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Feed by M.T. Anderson
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Feed (original 2002; edition 2004)

by M.T. Anderson

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3,2943771,658 (3.81)219
Member:tophile
Title:Feed
Authors:M.T. Anderson
Info:Candlewick (2004), Paperback, 299 pages
Collections:Your library, Currently reading
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Feed by M. T. Anderson (2002)

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» See also 219 mentions

Showing 1-5 of 377 (next | show all)
While the book covered good themes about massive consumerism, I felt that Anderson was trying too hard to sound 'young' and resulted in making the book hard to read.

He creates his own vocabulary for this futuristic dystopia...BUT doesn't give the context for these words that enables readers to fully grasp them.

There were many things that I felt were left up in the air. More than just "Let the reader decide what will happen"...to the extent that I wonder what I just read 200 pages for.

Also, the intense use of profanities? Hardly needed...or admirable. It seemed that there was a per page profanity quota. And I think profanity is ok, but when it is overused, it diminishes the effectiveness of it.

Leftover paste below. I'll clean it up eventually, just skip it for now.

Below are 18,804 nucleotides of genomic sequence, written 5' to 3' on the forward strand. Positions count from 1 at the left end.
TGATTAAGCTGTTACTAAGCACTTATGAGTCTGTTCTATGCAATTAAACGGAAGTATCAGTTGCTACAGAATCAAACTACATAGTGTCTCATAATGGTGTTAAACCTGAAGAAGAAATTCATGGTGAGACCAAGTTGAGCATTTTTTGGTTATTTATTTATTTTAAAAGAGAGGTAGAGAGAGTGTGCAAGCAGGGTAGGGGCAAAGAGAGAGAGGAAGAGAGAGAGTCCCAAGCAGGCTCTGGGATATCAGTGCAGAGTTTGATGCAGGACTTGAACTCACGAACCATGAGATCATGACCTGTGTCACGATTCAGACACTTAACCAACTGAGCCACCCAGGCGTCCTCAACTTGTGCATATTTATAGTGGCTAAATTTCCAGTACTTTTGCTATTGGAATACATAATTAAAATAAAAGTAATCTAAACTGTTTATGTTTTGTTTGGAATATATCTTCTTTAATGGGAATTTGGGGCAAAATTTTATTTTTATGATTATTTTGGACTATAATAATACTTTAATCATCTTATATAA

I hope students will like it more. ( )
  csweder | Jul 8, 2014 |
While the book covered good themes about massive consumerism, I felt that Anderson was trying too hard to sound 'young' and resulted in making the book hard to read.

He creates his own vocabulary for this futuristic dystopia...BUT doesn't give the context for these words that enables readers to fully grasp them.

There were many things that I felt were left up in the air. More than just "Let the reader decide what will happen"...to the extent that I wonder what I just read 200 pages for.

Also, the intense use of profanities? Hardly needed...or admirable. It seemed that there was a per page profanity quota. And I think profanity is ok, but when it is overused, it diminishes the effectiveness of it.

I hope students will like it more. ( )
  csweder | Jul 8, 2014 |
This is a book about the future and how new technology can affect one's brain. This story is based on the main character Titus, who meets a girl named Violet who is dying. Throughout the story, Titus we so highly influenced by The feed, a future brain simulator, that he let down Violet the girl he had fallen for. This story is a bit more advanced so it will be more suitable for older students.
  cindyofili | Jun 18, 2014 |
Though I applaud Anderson's attempt at predicting the future in pop-culture and slang, I have to say, I wasn't a huge fan of the book. I think that Anderson's warning of capitalism and environmental concerns is an important topic and should be written about, I just didn't think that this was a great way to do it. The prose is hard to follow at times, due to the slang that he creates throughout the book. Overall the message is clear, which I appreciate, but I only gave it 2.5 stars because of the prose and the inability for me to really delve deep into the narration. ( )
  bmmoore | Jun 4, 2014 |